Don’t take the Enneagram in front of your friends
“My parents met through a personality test.”
A few years ago, my friend in high school was trying to convince me to take a personality test called the Enneagram, and I was in no mood for any crunchy, Berkeley, spirituality mumbo jumbo. I’m a man of science, reared on Mythbusters and Good Eats, and I simply had no use for anything that involved figuring out my “energies.”
Plus, I had done some of my own reading into these tests, and whether it’s the Big 5 or the MBTI, I have never found any use for personality assessments. I felt like they failed to capture any nuance or complexity in someone’s personality. They’d ask things like, “Do you consider yourself more of a thinker or a doer?” and I’d hate answering because, honestly, it depends.
When I order food, I’m a meticulous, thoughtful scholar, a lover of learning, one who painstakingly looks deep within himself to figure out if he wants jambalaya or a poke bowl. When I’m on the aux cord, I shoot from the hip, all gut instinct, no hesitation — just an intuitive grasp for the vibes that usually lead me to playing “Nobody Has To Know” by Kranium (Major Lazer Remix). I’d rather not get categorized into narrow silos.
But my friend was adamant. This test was way different, she told me. She described it as an older, wiser friend who’s been around people long enough to really figure them out; the one with the best advice when it came to everything from relationship issues to tips on self-improvement. She told me how her parents individually took the test, figured out their Enneagram “types” and went to a local singles event that matched compatible types — the types most likely to form strong relationships. 30 years and a couple kids later…
“I literally exist because of this test. You seriously can’t give it a chance?”
I gave in. She told me that I need to be super honest with myself. “No one is actually reading your answers, so really dig deep here. The more self-aware you are, the better the results.” Okay, okay. I trusted her judgement.
The test had 52 questions, each question having two qualities, and you had to pick, on a sliding scale, which one was more you. Soberingly enough, the instructions on the test say to “not to enter how you wish you’d be, but how you actually are,” which was quite the challenge to Yinon at 17. I ended up putting “neutral” for almost a quarter of the questions. My friend told me that’s okay, because it’s better to admit your gaps in your self-awareness than to report something that might not be there.
The main idea behind the Enneagram is that the types are based on fears — each of the nine types have their own base fear that drives every other portion of an individual’s personality. It’s fluid and multifaceted, so you can have several elements of different types, but there’s usually one dominant drive, which is your primary type. And that primary type has two variants, or wings, which are elements of a secondary drive (because yes, people are complex and nuanced, and I like that this test gets that). There are different websites that offer different interpretations of these types, so some research is necessary once you get your result.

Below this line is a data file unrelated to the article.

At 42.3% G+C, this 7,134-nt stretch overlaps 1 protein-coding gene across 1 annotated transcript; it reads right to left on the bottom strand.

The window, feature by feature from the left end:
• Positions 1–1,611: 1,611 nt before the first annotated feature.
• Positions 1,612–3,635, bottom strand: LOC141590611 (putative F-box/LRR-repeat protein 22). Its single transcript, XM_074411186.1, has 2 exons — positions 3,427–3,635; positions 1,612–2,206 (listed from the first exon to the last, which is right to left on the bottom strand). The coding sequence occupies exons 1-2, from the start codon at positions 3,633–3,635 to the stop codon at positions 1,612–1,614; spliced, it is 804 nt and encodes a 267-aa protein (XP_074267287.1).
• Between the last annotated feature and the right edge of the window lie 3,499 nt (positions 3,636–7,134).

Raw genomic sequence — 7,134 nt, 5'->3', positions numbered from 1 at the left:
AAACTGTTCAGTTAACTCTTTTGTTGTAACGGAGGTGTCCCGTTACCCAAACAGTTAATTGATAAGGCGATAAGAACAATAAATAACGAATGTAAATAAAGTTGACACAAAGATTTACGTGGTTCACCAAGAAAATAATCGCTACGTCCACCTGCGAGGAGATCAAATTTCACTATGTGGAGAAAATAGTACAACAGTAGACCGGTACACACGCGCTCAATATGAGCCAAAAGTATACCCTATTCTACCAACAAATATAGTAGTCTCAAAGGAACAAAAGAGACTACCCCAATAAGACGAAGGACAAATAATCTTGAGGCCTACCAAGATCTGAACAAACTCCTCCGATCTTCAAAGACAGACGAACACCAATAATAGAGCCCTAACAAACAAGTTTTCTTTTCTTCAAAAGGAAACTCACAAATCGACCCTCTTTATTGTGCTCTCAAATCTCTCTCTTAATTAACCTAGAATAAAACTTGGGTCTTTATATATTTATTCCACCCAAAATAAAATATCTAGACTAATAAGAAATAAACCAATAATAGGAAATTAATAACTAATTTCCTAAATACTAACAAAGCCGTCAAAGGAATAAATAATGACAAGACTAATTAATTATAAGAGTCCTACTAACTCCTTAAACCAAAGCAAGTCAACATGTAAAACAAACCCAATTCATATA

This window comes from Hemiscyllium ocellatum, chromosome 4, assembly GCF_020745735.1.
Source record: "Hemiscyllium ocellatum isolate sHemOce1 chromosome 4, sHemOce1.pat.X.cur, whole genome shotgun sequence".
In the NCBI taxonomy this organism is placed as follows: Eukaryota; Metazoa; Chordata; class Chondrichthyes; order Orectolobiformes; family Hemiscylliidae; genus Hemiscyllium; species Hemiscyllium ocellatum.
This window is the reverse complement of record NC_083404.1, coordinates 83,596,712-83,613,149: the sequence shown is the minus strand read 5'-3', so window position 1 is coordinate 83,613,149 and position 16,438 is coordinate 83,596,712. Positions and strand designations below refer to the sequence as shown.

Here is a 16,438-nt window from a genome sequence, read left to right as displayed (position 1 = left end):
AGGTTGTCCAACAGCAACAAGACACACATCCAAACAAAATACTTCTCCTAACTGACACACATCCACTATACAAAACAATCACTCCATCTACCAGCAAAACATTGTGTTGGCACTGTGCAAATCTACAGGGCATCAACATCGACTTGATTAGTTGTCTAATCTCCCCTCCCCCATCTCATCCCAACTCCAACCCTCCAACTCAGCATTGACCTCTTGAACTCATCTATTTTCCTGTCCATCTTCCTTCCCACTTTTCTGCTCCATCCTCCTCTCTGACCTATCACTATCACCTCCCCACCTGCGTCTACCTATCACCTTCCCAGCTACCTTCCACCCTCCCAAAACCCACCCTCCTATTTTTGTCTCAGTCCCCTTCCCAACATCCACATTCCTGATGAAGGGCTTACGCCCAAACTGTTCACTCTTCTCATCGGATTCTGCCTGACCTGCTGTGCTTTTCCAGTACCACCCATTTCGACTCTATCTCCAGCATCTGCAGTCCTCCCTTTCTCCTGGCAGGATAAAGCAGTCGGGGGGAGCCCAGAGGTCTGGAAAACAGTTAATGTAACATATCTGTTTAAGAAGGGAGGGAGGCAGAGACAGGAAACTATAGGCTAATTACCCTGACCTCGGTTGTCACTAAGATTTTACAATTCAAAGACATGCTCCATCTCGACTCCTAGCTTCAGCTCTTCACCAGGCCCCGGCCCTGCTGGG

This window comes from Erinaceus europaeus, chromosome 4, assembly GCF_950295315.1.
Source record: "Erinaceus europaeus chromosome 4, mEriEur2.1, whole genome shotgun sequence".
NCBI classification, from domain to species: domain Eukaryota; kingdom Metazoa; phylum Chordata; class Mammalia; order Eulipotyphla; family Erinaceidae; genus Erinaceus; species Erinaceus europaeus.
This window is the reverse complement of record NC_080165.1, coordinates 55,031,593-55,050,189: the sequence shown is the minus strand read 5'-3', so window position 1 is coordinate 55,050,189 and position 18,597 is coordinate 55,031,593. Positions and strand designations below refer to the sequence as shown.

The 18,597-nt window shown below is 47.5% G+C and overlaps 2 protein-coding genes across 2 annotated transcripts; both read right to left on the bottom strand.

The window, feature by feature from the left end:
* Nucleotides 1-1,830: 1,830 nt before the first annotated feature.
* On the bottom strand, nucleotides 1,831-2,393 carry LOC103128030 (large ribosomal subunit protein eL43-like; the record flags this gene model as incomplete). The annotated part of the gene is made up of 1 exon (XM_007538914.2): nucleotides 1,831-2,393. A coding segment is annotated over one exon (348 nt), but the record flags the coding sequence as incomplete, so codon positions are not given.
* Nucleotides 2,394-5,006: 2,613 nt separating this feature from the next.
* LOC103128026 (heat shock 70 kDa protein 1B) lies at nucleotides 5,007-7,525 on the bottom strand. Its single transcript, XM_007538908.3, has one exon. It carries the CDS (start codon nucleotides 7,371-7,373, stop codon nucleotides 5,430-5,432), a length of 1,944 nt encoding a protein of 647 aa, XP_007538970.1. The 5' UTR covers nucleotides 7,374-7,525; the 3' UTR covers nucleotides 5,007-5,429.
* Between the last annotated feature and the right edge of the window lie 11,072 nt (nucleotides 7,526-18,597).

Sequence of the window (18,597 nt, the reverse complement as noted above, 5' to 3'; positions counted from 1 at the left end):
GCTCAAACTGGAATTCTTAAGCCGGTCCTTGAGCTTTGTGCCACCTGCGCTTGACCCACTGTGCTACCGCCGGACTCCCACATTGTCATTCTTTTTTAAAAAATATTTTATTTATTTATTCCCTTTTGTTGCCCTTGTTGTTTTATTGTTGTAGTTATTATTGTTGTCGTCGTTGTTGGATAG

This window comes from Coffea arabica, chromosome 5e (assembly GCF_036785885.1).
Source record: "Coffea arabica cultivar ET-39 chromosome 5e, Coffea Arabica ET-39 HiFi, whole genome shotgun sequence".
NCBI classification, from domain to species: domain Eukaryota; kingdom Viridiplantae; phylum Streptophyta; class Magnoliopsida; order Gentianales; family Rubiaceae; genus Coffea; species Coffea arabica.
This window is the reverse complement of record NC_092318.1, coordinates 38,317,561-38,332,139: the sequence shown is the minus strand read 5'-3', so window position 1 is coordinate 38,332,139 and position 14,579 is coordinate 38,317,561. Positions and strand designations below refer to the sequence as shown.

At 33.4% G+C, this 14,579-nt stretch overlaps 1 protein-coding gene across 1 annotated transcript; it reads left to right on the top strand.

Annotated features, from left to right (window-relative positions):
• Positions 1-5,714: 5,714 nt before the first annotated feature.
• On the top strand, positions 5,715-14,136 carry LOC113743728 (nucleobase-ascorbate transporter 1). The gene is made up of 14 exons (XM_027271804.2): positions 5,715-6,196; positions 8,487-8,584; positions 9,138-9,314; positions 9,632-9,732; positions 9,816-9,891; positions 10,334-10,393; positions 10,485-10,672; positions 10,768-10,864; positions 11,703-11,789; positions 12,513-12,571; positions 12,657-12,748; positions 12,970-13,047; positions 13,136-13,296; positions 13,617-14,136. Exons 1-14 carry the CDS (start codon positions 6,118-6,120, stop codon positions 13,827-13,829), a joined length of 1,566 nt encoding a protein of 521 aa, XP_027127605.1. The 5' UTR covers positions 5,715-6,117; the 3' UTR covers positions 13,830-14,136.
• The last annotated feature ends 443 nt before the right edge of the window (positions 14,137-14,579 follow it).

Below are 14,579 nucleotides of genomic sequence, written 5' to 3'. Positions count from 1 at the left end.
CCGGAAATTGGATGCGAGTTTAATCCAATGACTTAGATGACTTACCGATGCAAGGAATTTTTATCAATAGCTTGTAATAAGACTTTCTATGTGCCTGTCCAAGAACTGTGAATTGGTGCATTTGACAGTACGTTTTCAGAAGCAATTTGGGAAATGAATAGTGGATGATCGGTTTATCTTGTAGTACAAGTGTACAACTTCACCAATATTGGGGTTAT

When I got my Enneagram result, I wasn’t reading a clinical, detached diagnosis of my personality. Instead, I was reading a letter from an old friend who figured me out to the point of what felt like powerlessness. As I read all the ideas behind my type, I found plausible explanations for elements of my personality that, up to that point, never made sense to me. I found deep, incisive analysis into my most base, primal drives. I found some random touchy-feely horoscope-esque test that managed to cut to my soul.
The Enneagram is less about knowing yourself right now and more about knowing what you need to do to become who you want to be. As a senior in high school, that involved putting a lot on my plate, chasing success and dealing with the stress. My Enneagram type told me that people like me have an issue with pushing too hard for external validations. My type often associates their accomplishments with their self-worth, and they lose their own sense of identity because they’re so used to being the “successful” person.
People that know me today as a guy that can write about his degenerate habits (one of my humor articles in the pipeline is titled “I am a Trash person and I am proud of it”) for an audience of thousands can thank the Enneagram. My intense drive in high school to do it all — play football, take leadership roles in my teen-led youth group, succeed in AP classes and still find time to have an active social life with a serious girlfriend — made me smooth over my personality quirks and deny my own flaws.
My high school buddies poke fun at me these days for “peaking” in high school. But they also say that I’m way more fun to be around now, and that comes from me learning to be okay with not fulfilling the image I instinctively and subconsciously create for myself (I also didn’t drink or smoke in high school — so that may really be it). Leaving Silicon Valley and entering UC Davis’ culture helped — the diversity of personalities and characters in my friend group has dramatically increased. But I’ll give credit where credit is due: sometimes the crunchy, Berkeley, spirituality mumbo jumbo holds some real truth.
Written by: Yinon Raviv (Type 3, Wing 2)— firstname.lastname@example.org